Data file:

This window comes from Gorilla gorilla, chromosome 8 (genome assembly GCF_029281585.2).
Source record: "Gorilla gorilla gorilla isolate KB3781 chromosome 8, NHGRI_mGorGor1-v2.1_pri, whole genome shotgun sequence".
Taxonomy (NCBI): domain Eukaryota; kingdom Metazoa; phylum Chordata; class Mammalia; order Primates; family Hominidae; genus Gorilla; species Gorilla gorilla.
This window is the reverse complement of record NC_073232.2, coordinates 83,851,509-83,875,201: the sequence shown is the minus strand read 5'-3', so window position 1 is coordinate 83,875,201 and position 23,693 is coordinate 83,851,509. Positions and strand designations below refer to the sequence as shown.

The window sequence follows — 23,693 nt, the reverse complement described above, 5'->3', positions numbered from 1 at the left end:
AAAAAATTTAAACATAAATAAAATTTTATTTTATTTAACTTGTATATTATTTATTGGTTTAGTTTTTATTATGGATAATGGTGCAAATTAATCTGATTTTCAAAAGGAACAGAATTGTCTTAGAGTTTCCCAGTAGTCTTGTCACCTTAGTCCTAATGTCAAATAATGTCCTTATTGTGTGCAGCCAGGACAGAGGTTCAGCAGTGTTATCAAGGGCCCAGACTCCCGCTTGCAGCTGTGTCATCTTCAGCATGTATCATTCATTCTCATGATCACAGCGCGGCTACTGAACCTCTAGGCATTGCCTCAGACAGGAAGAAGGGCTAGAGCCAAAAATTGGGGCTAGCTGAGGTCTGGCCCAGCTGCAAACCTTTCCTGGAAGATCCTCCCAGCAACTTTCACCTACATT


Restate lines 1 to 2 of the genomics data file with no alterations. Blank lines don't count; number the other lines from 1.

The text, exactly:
This window comes from Gorilla gorilla, chromosome 8 (genome assembly GCF_029281585.2).
Source record: "Gorilla gorilla gorilla isolate KB3781 chromosome 8, NHGRI_mGorGor1-v2.1_pri, whole genome shotgun sequence".